As Wanger said, London had nothing to compare with the big cinemas of Broadway, and the ‘five relatively bijou houses’ that had sufficient prestige to launch a film in London were lacking in seats. The Great War had interrupted a boom in cinema-building, and no new venues of note had been built since it ended, so the pre-releases went into established entertainment venues instead, usually large variety halls like the Alhambra.
T. S. Eliot, in his London Letter, was not really in mourning for the West End. ‘An optimist might even affirm that when everything that is bad and expensive is removed,’ he continued, ‘its place may be supplied by something good and cheap; on the other hand it is more likely to be supplied by what is called, in the language of the day, the “super-cinema.”’ Wanger’s showing of The Three Musketeers at Covent Garden was the most prominent instance to date. At the time it opened, D. W. Griffith’s Way Down East was already playing at the Empire, across Leicester Square from the Alhambra, and there had been other precedents. Within half a decade, Paramount and MGM, the two biggest American companies, had built or bought large cinemas in the West End, and in late 1928 the Empire was reopened as MGM’s new ‘shop window’.
The Great Day opened as a supporting or second feature – double-bills of this kind were commonplace – in at least one of the ‘bijou’ cinemas on 9 January: the West End Cinema (later called the Rialto), in Coventry Street, near Leicester Square, as well as the Stoll Picture Theatre, previously the London Opera House, in Kingsway, debatably one of the five. The London papers’ listings column show that The Great Day also opened at numerous venues outside the West End.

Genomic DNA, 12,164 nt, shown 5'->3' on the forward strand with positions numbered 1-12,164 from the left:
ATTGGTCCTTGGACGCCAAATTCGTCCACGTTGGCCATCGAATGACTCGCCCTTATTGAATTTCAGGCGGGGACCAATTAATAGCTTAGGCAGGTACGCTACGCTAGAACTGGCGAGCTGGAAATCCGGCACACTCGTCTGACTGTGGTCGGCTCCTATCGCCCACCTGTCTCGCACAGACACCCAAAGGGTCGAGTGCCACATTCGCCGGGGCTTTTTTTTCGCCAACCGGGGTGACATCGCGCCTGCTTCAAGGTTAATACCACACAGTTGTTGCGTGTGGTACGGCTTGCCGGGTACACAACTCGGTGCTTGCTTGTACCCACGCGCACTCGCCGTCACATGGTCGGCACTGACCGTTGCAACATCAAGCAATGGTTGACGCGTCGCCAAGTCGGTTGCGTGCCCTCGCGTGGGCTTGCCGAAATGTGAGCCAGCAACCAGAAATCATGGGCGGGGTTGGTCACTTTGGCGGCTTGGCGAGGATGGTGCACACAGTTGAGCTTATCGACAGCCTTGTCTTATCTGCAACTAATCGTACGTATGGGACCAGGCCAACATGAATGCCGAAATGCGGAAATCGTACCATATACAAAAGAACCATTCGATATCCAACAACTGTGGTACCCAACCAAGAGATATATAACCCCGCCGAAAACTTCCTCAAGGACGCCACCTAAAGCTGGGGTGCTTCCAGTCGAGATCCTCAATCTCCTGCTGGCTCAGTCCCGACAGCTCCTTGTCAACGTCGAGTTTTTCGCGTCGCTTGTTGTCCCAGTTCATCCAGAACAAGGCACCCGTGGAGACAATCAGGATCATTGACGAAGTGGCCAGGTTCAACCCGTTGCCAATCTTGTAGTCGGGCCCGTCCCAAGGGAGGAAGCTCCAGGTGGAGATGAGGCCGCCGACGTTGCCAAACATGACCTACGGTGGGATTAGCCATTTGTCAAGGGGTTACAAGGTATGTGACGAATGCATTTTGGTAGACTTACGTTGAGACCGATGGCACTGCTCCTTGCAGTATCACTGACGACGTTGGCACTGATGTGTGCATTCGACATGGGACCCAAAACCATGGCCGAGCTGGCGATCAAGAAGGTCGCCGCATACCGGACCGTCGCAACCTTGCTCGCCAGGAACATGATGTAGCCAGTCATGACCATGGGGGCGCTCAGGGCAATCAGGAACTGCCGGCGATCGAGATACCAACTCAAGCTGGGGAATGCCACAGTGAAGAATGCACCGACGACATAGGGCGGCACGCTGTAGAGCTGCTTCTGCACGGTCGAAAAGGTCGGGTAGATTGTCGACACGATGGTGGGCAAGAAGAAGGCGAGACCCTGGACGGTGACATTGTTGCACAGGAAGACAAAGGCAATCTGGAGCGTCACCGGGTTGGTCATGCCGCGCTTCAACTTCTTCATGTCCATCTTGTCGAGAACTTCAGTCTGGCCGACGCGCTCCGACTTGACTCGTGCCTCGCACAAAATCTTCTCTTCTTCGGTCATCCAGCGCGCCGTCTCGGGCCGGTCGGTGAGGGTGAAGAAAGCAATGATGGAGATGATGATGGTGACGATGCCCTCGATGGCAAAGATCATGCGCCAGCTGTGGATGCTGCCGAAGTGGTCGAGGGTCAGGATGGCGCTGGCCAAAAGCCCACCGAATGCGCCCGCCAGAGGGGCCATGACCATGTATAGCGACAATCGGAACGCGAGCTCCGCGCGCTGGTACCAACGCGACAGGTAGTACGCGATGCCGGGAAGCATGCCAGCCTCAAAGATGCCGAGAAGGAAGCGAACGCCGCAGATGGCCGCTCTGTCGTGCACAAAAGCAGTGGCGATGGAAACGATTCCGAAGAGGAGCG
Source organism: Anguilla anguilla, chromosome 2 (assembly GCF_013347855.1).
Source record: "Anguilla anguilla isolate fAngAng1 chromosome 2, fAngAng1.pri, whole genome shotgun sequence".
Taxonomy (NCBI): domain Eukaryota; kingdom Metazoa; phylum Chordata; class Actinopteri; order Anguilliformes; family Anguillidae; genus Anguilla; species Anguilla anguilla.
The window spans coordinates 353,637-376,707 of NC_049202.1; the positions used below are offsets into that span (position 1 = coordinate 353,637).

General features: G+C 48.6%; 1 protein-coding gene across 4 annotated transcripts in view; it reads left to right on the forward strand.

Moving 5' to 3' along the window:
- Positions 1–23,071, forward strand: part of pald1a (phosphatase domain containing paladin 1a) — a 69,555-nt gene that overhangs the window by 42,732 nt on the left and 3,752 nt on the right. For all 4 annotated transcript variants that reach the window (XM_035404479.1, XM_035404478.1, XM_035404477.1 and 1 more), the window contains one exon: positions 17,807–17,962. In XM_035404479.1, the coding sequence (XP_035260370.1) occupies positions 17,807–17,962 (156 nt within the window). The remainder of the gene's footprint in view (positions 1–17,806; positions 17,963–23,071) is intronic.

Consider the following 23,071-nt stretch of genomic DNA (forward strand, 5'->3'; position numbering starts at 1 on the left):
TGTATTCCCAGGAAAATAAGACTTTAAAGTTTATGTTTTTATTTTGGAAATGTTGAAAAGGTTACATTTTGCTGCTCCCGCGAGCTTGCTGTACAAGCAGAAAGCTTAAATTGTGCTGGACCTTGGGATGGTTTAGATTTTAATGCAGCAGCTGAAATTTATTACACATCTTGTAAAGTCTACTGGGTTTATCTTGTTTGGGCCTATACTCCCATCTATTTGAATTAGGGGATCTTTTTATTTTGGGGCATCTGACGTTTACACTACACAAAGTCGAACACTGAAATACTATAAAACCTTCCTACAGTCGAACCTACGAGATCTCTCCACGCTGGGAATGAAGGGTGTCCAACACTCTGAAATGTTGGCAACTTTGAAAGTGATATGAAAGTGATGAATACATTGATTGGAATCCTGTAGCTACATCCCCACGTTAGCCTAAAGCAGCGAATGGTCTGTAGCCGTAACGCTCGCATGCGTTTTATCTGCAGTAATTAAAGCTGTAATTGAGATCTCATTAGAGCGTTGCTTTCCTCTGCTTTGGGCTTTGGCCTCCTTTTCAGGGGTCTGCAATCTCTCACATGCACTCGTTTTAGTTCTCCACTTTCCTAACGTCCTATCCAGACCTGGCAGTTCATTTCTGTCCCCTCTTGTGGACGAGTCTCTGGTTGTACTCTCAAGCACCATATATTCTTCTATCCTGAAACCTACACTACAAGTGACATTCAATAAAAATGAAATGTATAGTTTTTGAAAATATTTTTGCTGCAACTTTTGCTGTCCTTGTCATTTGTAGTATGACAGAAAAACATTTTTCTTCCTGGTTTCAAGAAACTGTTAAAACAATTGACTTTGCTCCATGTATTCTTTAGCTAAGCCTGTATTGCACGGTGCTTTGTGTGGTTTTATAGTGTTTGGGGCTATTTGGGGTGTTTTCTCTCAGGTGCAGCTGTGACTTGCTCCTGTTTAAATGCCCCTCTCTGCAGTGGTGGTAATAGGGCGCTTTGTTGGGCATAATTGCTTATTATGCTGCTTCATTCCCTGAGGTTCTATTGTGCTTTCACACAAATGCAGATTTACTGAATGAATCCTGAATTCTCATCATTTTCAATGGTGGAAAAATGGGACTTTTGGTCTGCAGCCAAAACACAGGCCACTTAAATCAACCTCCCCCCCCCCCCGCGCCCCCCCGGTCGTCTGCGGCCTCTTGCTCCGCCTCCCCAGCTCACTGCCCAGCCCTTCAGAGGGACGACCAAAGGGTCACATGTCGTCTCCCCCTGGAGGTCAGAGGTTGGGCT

Cinemas changed programmes on Mondays and Thursdays, and after three days The Great Day had disappeared from most of the listed venues, including the Stoll Picture Theatre, though it was retained by the West End Cinema, and had opened at another of the bijou cinemas, the New Gallery on Regent Street, again as a supporting feature. By Thursday 19th it had disappeared from the listings altogether. While it may be presumed to have continued its journey around the lower tiers of the exhibition circuit, its life cycle in the big London houses – like that of most films in 1922 – was less than two weeks.
Neither of the first two British FP-L films had been especially well reviewed. On its first screening in late 1920, the Daily Express had called The Great Day ‘efficient without being distinguished’, and the trade press was divided. Cinema News and Film Renter were full of praise, but Bioscope and Kinematograph Weekly were scathing, with the latter casting a nativist eye at ‘the big Islington building’ the Americans had built for themselves. ‘It rather seems that British producers, with the Lasky facilities behind them, would do better work,’ wrote the paper’s reviews editor.